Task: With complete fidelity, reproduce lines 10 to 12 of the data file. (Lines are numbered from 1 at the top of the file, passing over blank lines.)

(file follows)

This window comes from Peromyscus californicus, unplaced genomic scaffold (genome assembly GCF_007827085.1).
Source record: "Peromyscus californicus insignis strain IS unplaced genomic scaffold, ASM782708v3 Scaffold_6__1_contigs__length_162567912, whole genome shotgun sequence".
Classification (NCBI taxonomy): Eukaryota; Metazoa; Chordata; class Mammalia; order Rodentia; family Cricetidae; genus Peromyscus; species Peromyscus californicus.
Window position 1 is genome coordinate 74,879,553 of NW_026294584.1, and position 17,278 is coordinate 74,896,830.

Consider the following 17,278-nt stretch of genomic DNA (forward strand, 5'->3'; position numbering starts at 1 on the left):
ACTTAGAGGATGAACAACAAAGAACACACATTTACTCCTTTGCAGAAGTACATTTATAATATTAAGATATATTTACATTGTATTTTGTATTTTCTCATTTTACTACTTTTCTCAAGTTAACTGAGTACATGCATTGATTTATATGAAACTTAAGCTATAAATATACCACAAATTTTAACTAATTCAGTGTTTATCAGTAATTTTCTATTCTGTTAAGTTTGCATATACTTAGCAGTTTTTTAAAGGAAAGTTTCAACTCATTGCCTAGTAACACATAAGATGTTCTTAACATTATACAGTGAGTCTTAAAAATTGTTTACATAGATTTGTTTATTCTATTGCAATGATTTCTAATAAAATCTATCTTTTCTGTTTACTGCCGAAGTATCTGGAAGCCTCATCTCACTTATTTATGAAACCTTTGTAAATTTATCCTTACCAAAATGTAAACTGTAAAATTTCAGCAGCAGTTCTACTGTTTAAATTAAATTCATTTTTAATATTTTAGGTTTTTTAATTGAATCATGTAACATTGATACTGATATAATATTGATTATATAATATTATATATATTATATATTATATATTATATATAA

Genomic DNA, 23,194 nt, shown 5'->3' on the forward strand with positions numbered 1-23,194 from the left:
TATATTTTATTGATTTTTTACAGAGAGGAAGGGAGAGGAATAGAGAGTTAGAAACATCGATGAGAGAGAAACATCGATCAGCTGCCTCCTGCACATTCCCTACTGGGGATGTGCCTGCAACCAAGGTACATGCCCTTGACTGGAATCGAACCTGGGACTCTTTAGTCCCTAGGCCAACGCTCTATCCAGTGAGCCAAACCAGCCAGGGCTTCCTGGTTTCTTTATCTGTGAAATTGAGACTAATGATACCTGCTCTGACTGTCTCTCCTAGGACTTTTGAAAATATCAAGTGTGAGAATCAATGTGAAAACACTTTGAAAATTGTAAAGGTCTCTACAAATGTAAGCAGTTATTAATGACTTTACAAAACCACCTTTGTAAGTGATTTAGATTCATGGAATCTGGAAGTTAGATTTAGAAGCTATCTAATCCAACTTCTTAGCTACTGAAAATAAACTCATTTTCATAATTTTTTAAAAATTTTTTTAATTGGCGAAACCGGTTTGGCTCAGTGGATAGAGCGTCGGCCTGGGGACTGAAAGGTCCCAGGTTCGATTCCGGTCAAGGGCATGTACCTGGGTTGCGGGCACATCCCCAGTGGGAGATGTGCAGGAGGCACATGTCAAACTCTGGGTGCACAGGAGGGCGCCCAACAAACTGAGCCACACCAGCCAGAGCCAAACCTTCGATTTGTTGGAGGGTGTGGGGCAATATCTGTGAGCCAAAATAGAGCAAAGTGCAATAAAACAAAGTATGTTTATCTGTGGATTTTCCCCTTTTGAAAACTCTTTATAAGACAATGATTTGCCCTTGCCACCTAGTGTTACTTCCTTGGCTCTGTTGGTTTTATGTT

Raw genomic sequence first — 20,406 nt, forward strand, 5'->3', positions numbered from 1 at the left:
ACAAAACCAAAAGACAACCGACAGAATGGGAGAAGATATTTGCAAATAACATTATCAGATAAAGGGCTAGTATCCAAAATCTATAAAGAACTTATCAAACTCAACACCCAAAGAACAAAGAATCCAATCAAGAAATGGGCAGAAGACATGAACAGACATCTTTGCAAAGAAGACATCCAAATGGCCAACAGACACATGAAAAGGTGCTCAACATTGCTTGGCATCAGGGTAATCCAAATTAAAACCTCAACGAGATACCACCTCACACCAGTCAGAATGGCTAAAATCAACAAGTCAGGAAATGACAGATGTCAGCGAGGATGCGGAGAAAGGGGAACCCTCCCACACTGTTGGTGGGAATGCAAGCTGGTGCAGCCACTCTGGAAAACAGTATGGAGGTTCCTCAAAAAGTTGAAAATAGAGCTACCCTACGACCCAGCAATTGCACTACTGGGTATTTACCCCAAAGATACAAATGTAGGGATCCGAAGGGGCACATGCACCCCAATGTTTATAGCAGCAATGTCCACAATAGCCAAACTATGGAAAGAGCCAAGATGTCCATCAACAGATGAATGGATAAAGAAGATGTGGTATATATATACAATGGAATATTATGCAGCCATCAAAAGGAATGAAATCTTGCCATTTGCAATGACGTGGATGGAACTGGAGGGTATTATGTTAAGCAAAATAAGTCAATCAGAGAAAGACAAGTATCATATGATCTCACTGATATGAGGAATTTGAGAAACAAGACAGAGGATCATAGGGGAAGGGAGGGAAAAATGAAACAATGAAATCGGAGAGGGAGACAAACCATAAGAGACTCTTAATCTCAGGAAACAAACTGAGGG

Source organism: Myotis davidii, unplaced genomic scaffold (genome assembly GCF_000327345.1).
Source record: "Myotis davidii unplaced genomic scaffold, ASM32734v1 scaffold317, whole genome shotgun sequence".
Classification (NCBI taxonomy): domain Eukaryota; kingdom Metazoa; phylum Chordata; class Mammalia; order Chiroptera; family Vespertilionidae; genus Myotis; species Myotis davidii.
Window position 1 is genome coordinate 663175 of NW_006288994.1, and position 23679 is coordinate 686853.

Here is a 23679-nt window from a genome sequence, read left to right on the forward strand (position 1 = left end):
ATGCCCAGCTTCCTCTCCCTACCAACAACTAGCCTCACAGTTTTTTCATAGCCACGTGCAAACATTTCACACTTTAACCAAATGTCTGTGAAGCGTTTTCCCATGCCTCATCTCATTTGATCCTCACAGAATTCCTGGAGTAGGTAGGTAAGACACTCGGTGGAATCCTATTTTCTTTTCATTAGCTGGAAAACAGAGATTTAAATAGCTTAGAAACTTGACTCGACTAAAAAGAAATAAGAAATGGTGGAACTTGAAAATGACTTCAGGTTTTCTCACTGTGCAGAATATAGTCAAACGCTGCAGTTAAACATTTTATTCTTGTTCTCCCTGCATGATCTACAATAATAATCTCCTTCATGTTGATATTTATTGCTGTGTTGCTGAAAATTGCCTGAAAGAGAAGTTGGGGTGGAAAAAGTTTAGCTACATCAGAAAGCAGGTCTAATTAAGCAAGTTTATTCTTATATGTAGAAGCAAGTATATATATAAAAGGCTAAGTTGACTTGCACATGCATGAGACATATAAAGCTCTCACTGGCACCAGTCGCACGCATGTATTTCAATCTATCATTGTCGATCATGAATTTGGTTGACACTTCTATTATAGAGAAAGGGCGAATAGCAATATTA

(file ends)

ACAAAACCAAAAGACAACCGACAGAATGGGAGAAGATATTTGCAAATAACATTATCAGATAAAGGGCTAGTATCCAAAATCTATAAAGAACTTATCAAACTCAACACCCAAAGAACAAAGAATCCAATCAAGAAATGGGCAGAAGACATGAACAGACATCTTTGCAAAGAAGACATCCAAATGGCCAACAGACACATGAAAAGGTGCTCAACATTGCTTGGCATCAGGGTAATCCAAATTAAAACCTCAACGAGATACCACCTCACACCAGTCAGAATGGCTAAAATCAACAAGTCAGGAAATGACAGATGTCAGCGAGGATGCGGAGAAAGGGGAACCCTCCCACACTGTTGGTGGGAATGCAAGCTGGTGCAGCCACTCTGGAAAACAGTATGGAGGTTCCTCAAAAAGTTGAAAATAGAGCTACCCTACGACCCAGCAATTGCACTACTGGGTATTTACCCCAAAGATACAAATGTAGGGATCCGAAGGGGCACATGCACCCCAATGTTTATAGCAGCAATGTCCACAATAGCCAAACTATGGAAAGAGCCAAGATGTCCATCAACAGATGAATGGATAAAGAAGATGTGGTATATATATACAATGGAATATTATGCAGCCATCAAAAGGAATGAAATCTTGCCATTTGCAATGACGTGGATGGAACTGGAGGGTATTATGTTAAGCAAAATAAGTCAATCAGAGAAAGACAAGTATCATATGATCTCACTGATATGAGGAATTTGAGAAACAAGACAGAGGATCATAGGGGAAGGGAGGGAAAAATGAAACAATGAAATCGGAGAGGGAGACAAACCATAAGAGACTCTTAATCTCAGGAAACAAACTGAGGG

Source organism: Myotis davidii, unplaced genomic scaffold (genome assembly GCF_000327345.1).
Source record: "Myotis davidii unplaced genomic scaffold, ASM32734v1 scaffold317, whole genome shotgun sequence".